By William Pittman
There’s a popular series of French gold 20 Franc and 100 Franc coins that were produced from around 1870-1898. I say “popular” insofar as coin collectors and goldbugs like them. The design is often referred to as a French “Angel,” “Lucky Angel,” or “Wise Angel,” in the United States.
For reference, you can see how APMEX markets the coin:
“…minted between 1871-1898 make excellent gifts. Their angelic design makes them popular with investors and collectors alike. The Lucky Angel coin design is often used for gift giving because of its iconic design.”
Personally, I think it’s generous to suggest that the “angel” is the reason why these coins are popular to “investors.” Most comments that I see indicate that buyers are just as happy to buy similar 19th Century European gold coins from this period, because the coins are gold and these investors are wanting to buy gold. But, getting back to my point – the design is significantly older than the 1870s and isn’t supposed to depict an angel at all.
The design was originally made by Augustin Dupre, an artist who was principally inspired by the neoclassical school and its themes, which included law, freedom (including “freedom” personified as a winged male), scales, Greek mythology and Hellenistic beauty standards.
The design by Dupre depicts a “Génie ailé” (“Winged genius”) and it first appeared on French coinage in 1792, during the heart of the French Revolution. Dupre was named the Graveur général des monnaies (Chief Engraver of Coins) by the national assembly in July, 1791. In the original versions of the coin the figure is writing the word Loi (Law) on a tablet. Some versions of the coin include the motto “Le Règne de la Loi” (“The Reign of Law”). In the post revolution period the coins might read something like “An III de la liberté” (“Year three of the liberty”). In some later uses of the design the figure is writing “Constitution” on the tablet. That tablet isn’t some biblical reference to the tablets of the ten commandments - sorry if anyone was holding out hope there.
The coin design was revived in the 1870s, long after Dupre passed away in 1833, and placed on 20 Franc and 100 Franc coins. Saying that these later versions were designed by Dupre is therefore a bit inaccurate, but they do feature his art.
If you want another hint that the design might not be Christian in origin or inspiration, the 20 Franc coins simply say “Republique Francaise” (French Republic) on the obverse. On the reverse side the coin just says, “Liberte, Egalite, Fraternite” (“Liberty, Equality, Brotherhood”). There’s nothing on the coin that references “God,” gods, or divine favor. By contrast, a US silver dollar from this period (1878 and later) would have proudly stated “In God We Trust.” For another example, 10 Gulden coins made in the Netherlands during this same period were inscribed with “God Zij Met Ons” (“God be with us”).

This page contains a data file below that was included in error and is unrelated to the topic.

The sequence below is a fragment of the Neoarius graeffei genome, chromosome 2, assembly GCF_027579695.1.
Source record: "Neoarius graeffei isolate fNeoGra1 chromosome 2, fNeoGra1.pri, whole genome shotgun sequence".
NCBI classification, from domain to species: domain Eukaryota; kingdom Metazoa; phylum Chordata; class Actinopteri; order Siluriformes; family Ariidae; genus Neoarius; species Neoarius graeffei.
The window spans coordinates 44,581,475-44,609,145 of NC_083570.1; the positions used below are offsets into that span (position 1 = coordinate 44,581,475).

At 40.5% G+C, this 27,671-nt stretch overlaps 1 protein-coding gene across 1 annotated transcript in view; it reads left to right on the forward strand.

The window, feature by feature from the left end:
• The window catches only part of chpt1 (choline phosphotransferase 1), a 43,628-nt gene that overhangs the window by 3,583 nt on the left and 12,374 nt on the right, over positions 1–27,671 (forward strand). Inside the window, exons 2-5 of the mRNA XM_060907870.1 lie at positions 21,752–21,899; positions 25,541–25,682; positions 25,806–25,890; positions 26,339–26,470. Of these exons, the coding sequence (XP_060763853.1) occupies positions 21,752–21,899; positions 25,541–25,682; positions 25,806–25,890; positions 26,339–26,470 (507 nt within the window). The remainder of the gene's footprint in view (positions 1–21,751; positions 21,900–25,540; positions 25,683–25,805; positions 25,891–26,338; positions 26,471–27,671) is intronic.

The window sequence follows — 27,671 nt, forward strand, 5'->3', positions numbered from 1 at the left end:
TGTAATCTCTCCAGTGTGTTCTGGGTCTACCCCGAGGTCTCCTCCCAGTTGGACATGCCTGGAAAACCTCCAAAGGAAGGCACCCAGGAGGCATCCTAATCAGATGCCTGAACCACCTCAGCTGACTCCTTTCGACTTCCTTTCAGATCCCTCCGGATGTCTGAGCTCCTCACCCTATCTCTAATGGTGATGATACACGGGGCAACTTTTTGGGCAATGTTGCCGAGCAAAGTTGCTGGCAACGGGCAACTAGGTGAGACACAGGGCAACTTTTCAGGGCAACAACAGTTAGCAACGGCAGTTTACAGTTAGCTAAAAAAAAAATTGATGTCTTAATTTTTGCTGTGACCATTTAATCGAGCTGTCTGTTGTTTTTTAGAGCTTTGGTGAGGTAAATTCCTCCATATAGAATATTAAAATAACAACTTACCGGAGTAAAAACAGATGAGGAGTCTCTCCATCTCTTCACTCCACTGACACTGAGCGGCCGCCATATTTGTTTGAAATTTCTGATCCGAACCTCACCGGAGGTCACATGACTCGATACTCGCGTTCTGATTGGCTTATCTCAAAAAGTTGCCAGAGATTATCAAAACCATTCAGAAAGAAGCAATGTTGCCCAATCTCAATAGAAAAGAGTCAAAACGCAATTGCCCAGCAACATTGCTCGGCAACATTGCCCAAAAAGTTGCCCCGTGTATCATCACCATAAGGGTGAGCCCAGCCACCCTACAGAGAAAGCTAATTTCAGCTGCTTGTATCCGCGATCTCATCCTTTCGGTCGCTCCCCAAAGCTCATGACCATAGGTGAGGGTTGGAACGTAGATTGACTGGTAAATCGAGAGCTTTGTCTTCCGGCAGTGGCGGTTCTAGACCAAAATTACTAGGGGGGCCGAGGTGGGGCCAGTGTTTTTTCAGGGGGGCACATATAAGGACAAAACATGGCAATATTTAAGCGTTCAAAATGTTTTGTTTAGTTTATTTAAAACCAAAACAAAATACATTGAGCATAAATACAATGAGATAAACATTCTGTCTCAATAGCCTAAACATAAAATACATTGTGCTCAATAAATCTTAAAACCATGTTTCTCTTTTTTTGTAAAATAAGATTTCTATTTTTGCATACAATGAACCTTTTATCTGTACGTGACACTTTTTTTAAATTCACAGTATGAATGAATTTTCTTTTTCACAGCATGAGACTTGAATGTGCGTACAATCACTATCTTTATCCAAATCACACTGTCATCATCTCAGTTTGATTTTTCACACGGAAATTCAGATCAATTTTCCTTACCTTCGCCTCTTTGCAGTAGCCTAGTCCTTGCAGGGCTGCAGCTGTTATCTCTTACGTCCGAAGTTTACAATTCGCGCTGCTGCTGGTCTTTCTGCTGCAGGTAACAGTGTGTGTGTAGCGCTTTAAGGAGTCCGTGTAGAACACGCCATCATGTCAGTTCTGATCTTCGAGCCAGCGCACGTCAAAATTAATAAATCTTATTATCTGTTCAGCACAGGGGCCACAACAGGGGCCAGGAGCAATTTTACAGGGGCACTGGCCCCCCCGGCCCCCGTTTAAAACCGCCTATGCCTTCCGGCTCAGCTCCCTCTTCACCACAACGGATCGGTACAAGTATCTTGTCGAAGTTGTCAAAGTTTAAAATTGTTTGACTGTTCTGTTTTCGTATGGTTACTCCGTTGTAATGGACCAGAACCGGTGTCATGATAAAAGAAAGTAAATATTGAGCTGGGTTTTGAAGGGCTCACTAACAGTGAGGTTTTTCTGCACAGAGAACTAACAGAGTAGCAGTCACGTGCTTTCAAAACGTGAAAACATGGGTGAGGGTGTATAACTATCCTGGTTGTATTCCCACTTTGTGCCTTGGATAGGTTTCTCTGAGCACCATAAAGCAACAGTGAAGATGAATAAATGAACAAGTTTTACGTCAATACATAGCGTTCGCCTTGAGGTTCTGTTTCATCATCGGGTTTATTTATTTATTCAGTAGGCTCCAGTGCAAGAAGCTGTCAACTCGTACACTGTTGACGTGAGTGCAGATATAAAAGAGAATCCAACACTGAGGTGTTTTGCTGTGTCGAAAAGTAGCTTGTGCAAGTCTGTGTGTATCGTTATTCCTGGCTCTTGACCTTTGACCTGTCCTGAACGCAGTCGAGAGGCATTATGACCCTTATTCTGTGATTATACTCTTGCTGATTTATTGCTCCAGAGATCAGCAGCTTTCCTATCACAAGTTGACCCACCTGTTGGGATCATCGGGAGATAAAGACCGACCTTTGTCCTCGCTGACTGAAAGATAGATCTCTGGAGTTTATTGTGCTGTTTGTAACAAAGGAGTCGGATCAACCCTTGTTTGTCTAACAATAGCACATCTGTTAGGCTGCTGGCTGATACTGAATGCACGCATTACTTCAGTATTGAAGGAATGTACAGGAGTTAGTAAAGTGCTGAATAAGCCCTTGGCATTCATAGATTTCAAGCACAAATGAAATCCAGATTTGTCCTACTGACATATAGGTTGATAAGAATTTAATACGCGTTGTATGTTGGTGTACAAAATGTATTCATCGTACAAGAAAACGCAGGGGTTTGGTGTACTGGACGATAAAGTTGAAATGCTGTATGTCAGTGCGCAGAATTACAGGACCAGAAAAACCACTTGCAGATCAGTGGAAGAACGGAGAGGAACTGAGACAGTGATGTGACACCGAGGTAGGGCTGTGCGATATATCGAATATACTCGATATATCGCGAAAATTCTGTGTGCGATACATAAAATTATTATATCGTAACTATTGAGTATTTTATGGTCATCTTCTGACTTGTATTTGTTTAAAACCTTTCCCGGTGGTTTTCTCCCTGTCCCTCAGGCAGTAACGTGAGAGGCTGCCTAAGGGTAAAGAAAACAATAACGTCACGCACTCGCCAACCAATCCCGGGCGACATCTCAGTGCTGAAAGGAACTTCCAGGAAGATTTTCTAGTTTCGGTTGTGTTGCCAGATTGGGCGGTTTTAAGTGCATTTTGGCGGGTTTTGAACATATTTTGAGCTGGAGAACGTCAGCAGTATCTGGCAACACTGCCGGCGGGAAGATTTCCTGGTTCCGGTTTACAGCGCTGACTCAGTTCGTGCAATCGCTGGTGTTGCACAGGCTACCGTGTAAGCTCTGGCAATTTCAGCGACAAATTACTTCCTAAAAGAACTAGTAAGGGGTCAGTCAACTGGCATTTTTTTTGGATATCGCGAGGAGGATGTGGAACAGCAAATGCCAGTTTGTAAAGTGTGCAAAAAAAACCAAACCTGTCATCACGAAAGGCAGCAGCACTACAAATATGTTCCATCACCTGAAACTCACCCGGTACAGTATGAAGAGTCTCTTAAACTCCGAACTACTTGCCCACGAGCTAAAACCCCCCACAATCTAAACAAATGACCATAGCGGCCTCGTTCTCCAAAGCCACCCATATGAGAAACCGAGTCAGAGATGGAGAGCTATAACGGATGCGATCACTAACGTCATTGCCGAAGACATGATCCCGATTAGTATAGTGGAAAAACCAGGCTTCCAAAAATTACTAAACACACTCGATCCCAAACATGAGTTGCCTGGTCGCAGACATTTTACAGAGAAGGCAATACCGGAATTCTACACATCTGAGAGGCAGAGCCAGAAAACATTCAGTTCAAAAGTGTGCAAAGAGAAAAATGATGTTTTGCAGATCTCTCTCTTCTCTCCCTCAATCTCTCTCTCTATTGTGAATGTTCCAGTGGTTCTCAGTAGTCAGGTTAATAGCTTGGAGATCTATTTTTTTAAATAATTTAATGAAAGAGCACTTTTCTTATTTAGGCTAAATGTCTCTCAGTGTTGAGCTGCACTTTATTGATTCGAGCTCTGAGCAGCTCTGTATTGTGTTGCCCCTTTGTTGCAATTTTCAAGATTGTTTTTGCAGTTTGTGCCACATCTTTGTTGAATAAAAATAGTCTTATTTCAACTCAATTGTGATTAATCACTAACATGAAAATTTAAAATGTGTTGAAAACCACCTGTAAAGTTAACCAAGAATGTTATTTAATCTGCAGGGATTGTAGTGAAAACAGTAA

The only reason this coin is called an “angel” in the US is because uninformed people in the US see a winged figure and think, “Oh! It’s an angel.”
I thought it was an angel too because it looked like one and because that’s what everyone else was calling it. But I just couldn’t help but wonder why they would have made a design like that and what would have inspired/instigated that in the post-revolutionary period. It was a real head-scratcher to me. Why an angel on coins in France in the late 19th century? Now I know: It’s not an angel.
I found the design fascinating and interesting before, but I find that I like it a lot more now that I know the historical context.
Apparently, there’s a legend whereby Dupre was headed for the guillotine but he was somehow saved by his “lucky angel.” This seems unlikely to be true. Dupre wasn’t a wealthy noble; he was appointed to his position by the national assembly; he wasn’t a counter-revolutionary. There’s no obvious reason why his “lucky angel” would have needed to intervene and save his neck. He held his official position until 1803, well after the Reign of Terror ended in the mid-1790s. He was dismissed by the First Consulate.
Why point all of this out? (“Why are you stealing my joy?!?” *sob* a la Seth Andrews) Well … the designer wasn’t trying to depict an angel, and, in my opinion, calling it an angel is disrespectful to the artist. It’s not quite as bad as all of the people who think Ewan McGregor / Obi Wan Kenobi is Jesus, but it’s a pretty significant misinterpretation of the image.
Now I just have to figure out … “Why the rooster?”